HARARE, Zimbabwe – A former British special forces operative who allegedly led a foiled coup plot in oil-rich Equatorial Guinea (search) was convicted Friday of trying to buy weapons from Zimbabwe's state arms manufacturer.
Sixty-six other suspected mercenaries were acquitted of the charge in connection to a deal that officials initially said aimed to get weapons for the planned coup plot, though the judge did not link them in his ruling Friday.
The convicted suspect, Simon Mann (search) — an alumnus of the exclusive boarding school Eton (search), a former British special forces member, and a one-time movie actor — admitted trying to weapons from the Zimbabwe Defense Industries, an offense punishable by up to 10 years in prison.
Mann, however, contended the weapons, which included assault rifles, grenades, anti-tank rocket launchers and other arms, were for a job protecting a mining operation in war-torn eastern Congo.
Nineteen people, including a number of South Africans, are on trial in the West African nation of Equatorial Guinea for the alleged coup plot.
Officials say the country's Spanish-based rebel leader, Severo Moto, offered the mercenaries $1.8 million and oil rights to overthrow President Teodoro Obiang Nguema (search).
Equatorial Guinea prosecutors said Friday that they were also seeking to extradite Mark Thatcher (search), son of former British Prime Minister Margaret Thatcher (search), who is under house arrest in South Africa for allegedly providing financing for the plot.
The chief magistrate in the trial of Mann and the others in Zimbabwe mentioned no link between the attempted arms purchase and the coup plot. Magistrate Mishrod Guvamombe said Zimbabwean prosecutors failed to prove their case against Mann's 66 co-defendants.
Sixty-four of the men were arrested when their Boeing 727 landed at Harare International Airport on March 7, while two others were already in Zimbabwe with Mann at the time, allegedly to inspect the weapons.
Those 64, as well as three crewmembers, have pleaded pleaded guilty to immigration and aviation violations carrying a maximum penalty of two years in jail and a fine.
Most of the defendants have South African citizenship.
Mann was acquitted of an additional charge of taking possession of the weapons.
Equatorial Guinea, on the Gulf of Guinea, is the continent's third-largest oil producer. Its president, Nguema, has presided for 25 years over what is widely considered one of the world's most corrupt and oppressive regimes.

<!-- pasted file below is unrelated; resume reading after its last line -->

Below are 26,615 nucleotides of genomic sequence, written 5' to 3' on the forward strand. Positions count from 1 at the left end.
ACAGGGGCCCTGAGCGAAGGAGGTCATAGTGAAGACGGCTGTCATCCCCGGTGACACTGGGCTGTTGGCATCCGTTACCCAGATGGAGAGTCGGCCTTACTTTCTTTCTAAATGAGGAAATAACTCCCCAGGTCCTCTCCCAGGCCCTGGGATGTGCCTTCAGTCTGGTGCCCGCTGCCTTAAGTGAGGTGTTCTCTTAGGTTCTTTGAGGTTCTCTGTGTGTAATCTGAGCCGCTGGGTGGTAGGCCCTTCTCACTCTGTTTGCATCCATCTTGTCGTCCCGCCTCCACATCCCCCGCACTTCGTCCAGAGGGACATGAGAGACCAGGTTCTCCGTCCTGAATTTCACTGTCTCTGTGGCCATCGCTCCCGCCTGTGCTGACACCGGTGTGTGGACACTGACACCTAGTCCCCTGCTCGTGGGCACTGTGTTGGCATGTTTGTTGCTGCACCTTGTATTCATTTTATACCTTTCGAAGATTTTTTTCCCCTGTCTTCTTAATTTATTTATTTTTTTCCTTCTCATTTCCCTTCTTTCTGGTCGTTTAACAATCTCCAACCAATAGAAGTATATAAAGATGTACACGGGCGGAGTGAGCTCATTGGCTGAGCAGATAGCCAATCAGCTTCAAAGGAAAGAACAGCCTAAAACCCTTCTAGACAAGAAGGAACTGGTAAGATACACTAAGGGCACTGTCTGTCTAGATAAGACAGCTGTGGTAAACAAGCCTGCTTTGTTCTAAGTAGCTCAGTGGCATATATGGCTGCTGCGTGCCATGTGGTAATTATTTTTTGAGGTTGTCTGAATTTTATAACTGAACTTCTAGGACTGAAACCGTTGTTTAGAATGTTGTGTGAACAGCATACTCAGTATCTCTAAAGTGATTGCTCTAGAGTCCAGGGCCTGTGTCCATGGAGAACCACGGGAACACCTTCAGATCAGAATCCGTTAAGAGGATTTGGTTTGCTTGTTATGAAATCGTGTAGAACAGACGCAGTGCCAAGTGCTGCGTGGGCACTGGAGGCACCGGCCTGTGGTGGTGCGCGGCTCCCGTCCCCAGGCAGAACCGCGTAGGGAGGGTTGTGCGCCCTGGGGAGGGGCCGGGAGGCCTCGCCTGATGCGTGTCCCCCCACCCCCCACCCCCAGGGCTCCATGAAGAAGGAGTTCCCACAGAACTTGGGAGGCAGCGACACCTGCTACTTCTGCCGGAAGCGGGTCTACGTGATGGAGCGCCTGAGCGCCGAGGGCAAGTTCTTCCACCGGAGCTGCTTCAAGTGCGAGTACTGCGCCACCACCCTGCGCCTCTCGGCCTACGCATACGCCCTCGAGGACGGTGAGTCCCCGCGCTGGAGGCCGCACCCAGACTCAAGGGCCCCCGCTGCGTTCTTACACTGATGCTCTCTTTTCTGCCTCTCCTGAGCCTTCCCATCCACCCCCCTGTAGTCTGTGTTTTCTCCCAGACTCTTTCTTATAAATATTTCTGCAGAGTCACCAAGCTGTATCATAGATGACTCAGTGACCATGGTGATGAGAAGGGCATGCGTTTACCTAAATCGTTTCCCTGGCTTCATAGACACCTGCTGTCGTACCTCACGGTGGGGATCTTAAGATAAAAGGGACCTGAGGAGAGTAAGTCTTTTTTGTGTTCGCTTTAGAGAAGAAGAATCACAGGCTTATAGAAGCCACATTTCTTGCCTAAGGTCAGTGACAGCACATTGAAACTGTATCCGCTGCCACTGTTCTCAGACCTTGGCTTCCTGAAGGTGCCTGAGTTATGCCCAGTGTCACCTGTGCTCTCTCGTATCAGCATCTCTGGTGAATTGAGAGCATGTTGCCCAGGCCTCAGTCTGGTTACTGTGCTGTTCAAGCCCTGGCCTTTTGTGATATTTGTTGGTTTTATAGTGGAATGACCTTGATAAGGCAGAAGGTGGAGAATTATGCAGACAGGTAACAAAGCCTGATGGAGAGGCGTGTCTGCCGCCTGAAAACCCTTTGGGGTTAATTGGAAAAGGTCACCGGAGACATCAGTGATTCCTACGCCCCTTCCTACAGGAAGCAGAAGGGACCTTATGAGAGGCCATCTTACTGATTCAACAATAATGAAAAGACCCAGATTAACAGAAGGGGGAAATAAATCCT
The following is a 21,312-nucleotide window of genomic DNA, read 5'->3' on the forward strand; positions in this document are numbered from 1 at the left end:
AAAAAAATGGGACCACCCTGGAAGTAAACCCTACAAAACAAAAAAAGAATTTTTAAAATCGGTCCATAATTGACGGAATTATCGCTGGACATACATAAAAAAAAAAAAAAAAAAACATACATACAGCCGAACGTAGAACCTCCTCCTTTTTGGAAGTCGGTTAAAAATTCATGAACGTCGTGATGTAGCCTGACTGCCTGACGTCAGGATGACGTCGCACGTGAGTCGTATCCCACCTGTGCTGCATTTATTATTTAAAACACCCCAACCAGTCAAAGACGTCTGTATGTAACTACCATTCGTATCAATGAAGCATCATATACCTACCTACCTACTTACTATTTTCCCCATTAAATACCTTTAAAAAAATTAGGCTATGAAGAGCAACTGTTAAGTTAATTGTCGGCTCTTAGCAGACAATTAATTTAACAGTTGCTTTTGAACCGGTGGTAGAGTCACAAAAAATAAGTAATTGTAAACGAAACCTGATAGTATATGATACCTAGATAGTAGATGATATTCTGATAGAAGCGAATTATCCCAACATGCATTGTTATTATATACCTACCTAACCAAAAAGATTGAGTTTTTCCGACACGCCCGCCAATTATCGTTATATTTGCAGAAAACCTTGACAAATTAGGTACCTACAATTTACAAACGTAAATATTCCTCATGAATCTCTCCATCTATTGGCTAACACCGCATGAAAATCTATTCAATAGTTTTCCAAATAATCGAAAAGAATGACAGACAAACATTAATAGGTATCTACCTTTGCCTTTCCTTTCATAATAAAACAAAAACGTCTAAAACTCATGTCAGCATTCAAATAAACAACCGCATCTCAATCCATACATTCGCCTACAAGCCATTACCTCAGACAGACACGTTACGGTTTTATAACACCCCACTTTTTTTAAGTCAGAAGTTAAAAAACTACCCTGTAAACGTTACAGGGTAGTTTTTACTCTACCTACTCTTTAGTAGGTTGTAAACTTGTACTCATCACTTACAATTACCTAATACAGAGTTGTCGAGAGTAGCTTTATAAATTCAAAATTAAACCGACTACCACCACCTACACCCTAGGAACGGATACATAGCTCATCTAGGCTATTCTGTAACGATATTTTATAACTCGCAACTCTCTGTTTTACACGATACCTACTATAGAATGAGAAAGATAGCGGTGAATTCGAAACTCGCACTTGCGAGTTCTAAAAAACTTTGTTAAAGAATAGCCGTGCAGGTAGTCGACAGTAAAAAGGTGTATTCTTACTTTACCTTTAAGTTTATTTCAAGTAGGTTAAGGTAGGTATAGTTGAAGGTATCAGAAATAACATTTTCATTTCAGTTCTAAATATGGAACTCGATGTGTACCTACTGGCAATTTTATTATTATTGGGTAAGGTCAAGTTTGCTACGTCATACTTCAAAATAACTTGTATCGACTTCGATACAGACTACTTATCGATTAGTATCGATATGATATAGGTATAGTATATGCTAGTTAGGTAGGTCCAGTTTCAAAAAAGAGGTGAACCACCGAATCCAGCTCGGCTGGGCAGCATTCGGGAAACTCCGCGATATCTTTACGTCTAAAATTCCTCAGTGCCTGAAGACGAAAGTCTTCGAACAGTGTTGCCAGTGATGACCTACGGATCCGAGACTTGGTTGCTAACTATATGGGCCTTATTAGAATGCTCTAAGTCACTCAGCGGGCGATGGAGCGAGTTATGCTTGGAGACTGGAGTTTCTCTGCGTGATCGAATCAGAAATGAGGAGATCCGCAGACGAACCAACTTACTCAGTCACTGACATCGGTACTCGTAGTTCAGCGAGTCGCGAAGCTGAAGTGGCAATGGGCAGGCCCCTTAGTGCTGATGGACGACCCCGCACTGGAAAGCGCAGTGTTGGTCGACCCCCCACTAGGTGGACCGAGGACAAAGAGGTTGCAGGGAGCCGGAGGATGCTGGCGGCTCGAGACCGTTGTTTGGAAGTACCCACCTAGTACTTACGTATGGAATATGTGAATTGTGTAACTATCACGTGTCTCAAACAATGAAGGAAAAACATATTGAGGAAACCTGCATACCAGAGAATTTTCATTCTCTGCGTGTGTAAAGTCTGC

A lawyer for the government, Lucie Bourthoumieux, said Friday that Equatorial Guinea has "strong hopes" of winning the extradition of Thatcher, who was arrested Wednesday.
"South Africa is cooperating, and they are willing to fight furiously against all mercenaryism and terrorism," Bourthoumieux said.
However, South African officials said they had received no extradition request from Equatorial Guinea. There is no extradition treaty between the two countries.
The Equatorial Guinea government said it has not issued an arrest warrant for Thatcher — among the usual first steps toward an extradition.
The U.S. State Department and international rights groups accuse Equatorial Guinea of routine torture in prison and other rights abuses under Obiang.
Another coup suspect who had been facing trial in Equatorial Guinea, a German man, died in custody after what Amnesty International (search) said was torture.
Thatcher's spokesman Lord Bell told British Broadcasting Corp. radio that Thatcher's name had been dragged into the Equatorial Guinea affair because of "guilt by association."
Thatcher and Mann were friends, "but it doesn't follow that because you are friends with someone you are necessarily involved in what they are doing," Bell said, asserting that no documentary evidence shows Thatcher had invested in Mann's business ventures.
Mark Thatcher, a former race-car driver, has had legal problems before.
He moved to Dallas in April 1984 after a controversy over reports he represented a British construction firm that won a $600 million contract in Oman while his mother was there on a trade-boosting trip in 1981.
While in Texas, he settled a civil racketeering lawsuit for an undisclosed sum. He also faced charges from the Internal Revenue Service over his role with a Dallas-based home security company that went bankrupt.
Thatcher was scrutinized by Britain's Parliament in 1994 over reports that he was involved in arms sales to Saudi Arabia and Iraq while his mother was prime minister. He moved his family to South Africa in 1995 after business troubles in the United States.